Five Ways Employers Can Better Manage Contingent Workers

176436790Although the global economic crisis of 2008 is officially in the rearview mirror, many companies are still hesitant to bring their full-time staffing numbers up to pre-recession levels for fear that they will have to undergo layoffs if the economy takes another dip. The reality is, these economic seesaws – and their subsequent business impacts – have become increasingly common over the years. As a result, more organizations are focusing on developing agile workforces that can more readily accommodate their shifting business demands.

A top business priority, the need for agility is leading a significant number of HR leaders to turn to contingent and contract labor to deliver the flexibility they require to remain competitive. According to respondents to our 2015 Talent Trends Survey, nearly half (46%) are taking under consideration every type of labor – permanent, temporary, contractor and statement of work (SOW) consultants – when it comes to their workforce planning efforts.

The majority of companies are already incorporating contingent workers into their workforce. A Staffing Industry Analysts survey showed that 75% of firms reported using contingent workers in 2014 due to variable or unpredictable work levels. The trend is expected to continue into the foreseeable future, with 69% of companies in our survey saying that they believe they will need a higher percentage of contingent workers over the next five to 10 years compared to the percentage they use today.

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And, it’s not just businesses that are clamoring for more flexible employment options. Increasingly, candidates are seeking work arrangements that allow them to schedule their jobs around other commitments and priorities. From experienced retirees who want to remain in the workforce in a lesser capacity to specialized freelancers who seek out project-based work, skilled workers are looking for contingent job opportunities that support flexible hours and deliver a more accommodating work environment. The Millennial generation, in particular, ranks work-life balance as a top priority. By supporting a variety of scheduling options, companies can enhance their ability to attract and acquire the specialized talent they need.

The growing number of contingent workers on the market, however, means that organizations are faced with increased complexities and potential compliance risks if this workforce is not managed effectively. To address the challenges, companies are implementing new, innovative methods for hiring and engaging contingent workers, helping to ensure that these workers are fully integrated into the organization’s culture and processes.

Before you can begin to bolster your workforce by hiring temporary, contract or SOW labor, you’ll want to consider these five best practices:

  1. Know the strategic value of contingent workers for your organization. Explore how flexible talent might be better leveraged to help you achieve your business goals. Look for areas where your company may benefit the most from the increased agility that contingent workers can provide.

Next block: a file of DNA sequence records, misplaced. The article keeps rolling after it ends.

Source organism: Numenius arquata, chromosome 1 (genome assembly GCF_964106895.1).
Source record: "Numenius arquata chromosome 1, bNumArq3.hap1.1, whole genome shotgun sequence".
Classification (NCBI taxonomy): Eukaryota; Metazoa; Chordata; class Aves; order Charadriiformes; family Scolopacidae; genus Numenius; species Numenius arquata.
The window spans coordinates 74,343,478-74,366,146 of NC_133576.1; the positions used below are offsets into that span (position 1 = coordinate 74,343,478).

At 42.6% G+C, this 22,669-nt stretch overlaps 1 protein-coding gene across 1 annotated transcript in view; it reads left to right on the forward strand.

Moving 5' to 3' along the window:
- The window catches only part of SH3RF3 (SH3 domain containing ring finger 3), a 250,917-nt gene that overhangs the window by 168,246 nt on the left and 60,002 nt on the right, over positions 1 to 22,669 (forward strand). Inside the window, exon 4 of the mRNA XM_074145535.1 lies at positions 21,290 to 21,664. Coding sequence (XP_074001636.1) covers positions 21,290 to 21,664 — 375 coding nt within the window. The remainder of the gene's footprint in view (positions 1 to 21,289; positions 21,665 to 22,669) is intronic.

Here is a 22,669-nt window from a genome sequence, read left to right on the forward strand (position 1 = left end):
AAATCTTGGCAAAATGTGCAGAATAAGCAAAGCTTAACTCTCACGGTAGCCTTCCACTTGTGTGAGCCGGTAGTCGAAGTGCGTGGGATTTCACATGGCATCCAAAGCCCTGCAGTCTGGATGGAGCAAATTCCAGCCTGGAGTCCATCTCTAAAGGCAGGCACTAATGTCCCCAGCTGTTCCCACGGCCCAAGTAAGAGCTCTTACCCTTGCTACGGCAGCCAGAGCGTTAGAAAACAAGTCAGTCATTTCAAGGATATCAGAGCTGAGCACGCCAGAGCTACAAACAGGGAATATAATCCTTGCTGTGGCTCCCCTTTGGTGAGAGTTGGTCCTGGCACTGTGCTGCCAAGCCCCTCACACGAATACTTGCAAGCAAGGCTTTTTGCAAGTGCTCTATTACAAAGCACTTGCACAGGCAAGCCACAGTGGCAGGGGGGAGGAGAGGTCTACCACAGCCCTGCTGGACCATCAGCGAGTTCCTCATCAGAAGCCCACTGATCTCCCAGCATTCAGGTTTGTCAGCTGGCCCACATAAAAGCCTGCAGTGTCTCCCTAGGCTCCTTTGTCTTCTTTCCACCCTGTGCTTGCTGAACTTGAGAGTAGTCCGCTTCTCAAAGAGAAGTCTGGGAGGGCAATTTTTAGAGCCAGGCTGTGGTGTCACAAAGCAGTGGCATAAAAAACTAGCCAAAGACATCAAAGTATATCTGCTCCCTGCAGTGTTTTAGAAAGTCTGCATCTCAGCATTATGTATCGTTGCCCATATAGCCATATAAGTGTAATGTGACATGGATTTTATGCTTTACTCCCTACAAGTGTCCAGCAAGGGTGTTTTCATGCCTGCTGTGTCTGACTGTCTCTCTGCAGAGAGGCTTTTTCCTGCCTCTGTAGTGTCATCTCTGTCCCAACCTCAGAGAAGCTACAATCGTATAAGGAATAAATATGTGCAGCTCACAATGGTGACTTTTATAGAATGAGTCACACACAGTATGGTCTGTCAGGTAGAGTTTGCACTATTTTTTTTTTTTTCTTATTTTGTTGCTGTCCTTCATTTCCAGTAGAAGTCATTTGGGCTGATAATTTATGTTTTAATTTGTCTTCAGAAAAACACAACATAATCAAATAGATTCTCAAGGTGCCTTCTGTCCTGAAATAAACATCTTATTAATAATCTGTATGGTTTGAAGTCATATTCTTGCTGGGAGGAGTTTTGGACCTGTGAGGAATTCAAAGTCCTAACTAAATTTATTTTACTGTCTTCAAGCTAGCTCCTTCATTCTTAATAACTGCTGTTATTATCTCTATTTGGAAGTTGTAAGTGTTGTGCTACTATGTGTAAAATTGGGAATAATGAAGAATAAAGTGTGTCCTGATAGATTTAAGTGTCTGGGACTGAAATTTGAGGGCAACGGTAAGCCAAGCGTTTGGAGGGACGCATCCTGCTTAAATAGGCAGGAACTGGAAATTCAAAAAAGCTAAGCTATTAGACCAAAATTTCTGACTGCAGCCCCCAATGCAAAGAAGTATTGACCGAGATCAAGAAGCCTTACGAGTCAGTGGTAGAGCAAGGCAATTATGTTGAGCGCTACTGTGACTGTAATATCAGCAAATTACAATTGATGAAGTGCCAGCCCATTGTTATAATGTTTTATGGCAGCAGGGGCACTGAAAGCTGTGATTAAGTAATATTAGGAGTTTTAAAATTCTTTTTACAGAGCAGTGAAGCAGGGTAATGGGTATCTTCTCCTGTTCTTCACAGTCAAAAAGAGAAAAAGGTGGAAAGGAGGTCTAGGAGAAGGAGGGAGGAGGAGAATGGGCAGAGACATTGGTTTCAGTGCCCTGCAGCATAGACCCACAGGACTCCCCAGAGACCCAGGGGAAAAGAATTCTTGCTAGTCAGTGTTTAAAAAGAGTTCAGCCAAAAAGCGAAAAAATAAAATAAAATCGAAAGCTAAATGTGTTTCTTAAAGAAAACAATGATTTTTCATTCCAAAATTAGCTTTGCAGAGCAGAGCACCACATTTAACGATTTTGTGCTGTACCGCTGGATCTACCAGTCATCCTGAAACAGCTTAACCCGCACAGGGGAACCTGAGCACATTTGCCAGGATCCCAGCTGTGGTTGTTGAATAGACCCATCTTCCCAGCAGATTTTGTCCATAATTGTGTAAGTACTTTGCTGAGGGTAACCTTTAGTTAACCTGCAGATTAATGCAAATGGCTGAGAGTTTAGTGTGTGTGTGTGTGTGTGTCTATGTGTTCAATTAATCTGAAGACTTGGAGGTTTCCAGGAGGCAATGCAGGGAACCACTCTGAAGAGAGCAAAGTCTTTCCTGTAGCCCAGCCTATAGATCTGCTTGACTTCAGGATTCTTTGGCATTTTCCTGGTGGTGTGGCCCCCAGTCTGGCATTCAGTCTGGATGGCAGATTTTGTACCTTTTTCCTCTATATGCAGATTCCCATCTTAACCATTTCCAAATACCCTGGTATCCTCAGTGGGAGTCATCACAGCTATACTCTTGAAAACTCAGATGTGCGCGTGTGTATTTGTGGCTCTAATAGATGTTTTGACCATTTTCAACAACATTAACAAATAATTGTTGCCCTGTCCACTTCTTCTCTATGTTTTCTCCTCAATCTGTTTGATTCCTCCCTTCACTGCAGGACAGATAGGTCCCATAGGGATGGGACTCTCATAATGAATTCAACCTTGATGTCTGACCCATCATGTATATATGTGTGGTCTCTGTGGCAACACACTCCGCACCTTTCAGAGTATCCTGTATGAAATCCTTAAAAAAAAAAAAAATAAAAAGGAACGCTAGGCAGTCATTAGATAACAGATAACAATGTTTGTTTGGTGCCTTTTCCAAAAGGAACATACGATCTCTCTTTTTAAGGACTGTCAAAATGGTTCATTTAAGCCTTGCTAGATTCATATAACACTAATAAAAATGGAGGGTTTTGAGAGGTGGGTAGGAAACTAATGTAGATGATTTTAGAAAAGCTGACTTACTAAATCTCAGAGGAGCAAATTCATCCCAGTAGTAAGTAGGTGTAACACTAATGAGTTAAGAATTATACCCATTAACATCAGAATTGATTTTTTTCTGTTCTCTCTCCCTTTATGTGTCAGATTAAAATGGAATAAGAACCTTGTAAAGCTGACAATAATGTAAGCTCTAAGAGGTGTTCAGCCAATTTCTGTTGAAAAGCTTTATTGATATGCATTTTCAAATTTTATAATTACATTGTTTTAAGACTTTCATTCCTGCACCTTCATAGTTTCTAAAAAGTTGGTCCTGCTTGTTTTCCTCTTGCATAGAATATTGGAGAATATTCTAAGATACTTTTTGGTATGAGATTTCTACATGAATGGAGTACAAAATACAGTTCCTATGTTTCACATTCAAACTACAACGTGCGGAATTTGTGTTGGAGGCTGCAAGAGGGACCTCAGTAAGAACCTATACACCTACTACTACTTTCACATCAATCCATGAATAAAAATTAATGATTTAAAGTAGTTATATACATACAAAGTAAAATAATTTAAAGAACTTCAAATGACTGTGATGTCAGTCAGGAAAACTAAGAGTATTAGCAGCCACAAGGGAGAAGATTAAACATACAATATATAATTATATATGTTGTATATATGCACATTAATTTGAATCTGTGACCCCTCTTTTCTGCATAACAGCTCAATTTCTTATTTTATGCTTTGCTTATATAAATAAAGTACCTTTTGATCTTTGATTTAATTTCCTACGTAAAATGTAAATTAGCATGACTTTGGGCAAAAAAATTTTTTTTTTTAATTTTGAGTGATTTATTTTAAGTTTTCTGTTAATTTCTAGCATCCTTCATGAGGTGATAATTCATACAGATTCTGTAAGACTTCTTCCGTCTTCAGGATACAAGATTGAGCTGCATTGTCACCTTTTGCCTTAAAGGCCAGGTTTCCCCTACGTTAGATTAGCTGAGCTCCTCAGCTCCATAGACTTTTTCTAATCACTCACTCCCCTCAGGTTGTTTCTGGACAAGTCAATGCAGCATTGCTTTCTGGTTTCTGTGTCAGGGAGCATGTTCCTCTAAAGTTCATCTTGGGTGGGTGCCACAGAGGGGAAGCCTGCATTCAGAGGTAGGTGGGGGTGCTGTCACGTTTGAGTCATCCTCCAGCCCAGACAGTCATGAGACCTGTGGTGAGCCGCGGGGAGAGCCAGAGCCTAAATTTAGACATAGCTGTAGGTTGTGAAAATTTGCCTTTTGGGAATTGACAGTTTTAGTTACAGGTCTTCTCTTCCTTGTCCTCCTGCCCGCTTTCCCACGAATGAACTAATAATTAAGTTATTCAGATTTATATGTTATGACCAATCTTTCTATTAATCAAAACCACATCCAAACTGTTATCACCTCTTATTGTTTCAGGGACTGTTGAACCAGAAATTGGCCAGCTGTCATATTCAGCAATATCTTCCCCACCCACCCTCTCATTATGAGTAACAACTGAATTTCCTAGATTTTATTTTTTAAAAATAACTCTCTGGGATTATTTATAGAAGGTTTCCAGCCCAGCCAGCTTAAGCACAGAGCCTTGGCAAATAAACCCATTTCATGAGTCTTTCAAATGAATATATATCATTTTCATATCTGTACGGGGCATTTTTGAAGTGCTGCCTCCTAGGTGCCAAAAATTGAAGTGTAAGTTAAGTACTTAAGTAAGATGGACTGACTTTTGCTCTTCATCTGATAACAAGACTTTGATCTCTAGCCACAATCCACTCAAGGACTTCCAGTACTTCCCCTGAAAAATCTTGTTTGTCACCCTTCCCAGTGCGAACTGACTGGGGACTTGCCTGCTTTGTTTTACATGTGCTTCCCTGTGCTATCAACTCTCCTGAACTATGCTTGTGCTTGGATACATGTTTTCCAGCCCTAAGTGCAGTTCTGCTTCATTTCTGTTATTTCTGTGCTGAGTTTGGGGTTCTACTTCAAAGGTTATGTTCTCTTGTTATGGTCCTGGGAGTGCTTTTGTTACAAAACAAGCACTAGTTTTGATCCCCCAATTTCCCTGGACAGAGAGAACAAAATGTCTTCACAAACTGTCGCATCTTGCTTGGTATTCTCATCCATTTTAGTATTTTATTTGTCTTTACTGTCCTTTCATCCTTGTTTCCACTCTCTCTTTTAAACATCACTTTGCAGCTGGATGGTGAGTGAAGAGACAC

2. Implement a robust strategy. Before beginning the hiring process, be sure that your company is adequately prepared to bring on contingent workers. Ensure that you have insight into your contingent labor spend and vendors. Prepare hiring managers for the shift to a blended workforce. Create a consistent approach to onboarding temporary workers.
  3. Manage your risk. Hiring and managing a contingent workforce can introduce new compliance challenges. Make sure that you have the appropriate processes and policies in place to minimize the potential for non-compliant practices. Gain a firm understanding of the regulations associated with employing temporary workers, including any country-specific policies if you are hiring for international locations.
  4. Consider talent holistically. Take a big-picture view of the talent that your company currently has – and the talent that it still needs. Ensure that you have the information you need to be able to consider all modes of employment, all types of labor and all skill sets. Connect the dots between HR, recruiting and procurement to maximize efficiencies and make better data-driven workforce planning decisions.
  5. Look externally for expert insight. Seek support from an outsourced managed services provider (MSP) so that you don’t have to be the authority on how best to manage a contingent workforce. Help your company reduce risks and costs, enhance visibility, maintain compliance and capitalize on a contract workforce by working with an experienced MSP.

The use of contingent labor can benefit your company in many ways, including creating an agile workforce that can respond to changing business demands and providing much-needed skills that aren’t easy to access in a tight talent market. Understanding and implementing these best practices can ensure that your organization is well-positioned to take full advantage of the benefits of a flexible workforce.

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Nathan Gibson

Nathan Gibson
Nathan Gibson is vice president, MSP/PICS for Randstad Sourceright.

Nathan Gibson
Nathan Gibson is vice president, MSP/PICS for Randstad Sourceright.

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  3. […] As the U.S. economy continues to shift, more employers are utilizing contingent and contract labor to deliver the workforce flexibility they… […]

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  5. […] Although the global economic crisis of 2008 is officially in the rearview mirror, many companies are still hesitant to bring their full-time staffing numbers up to pre-recession levels for fear that they will have to undergo layoffs if the economy takes another dip.  […]

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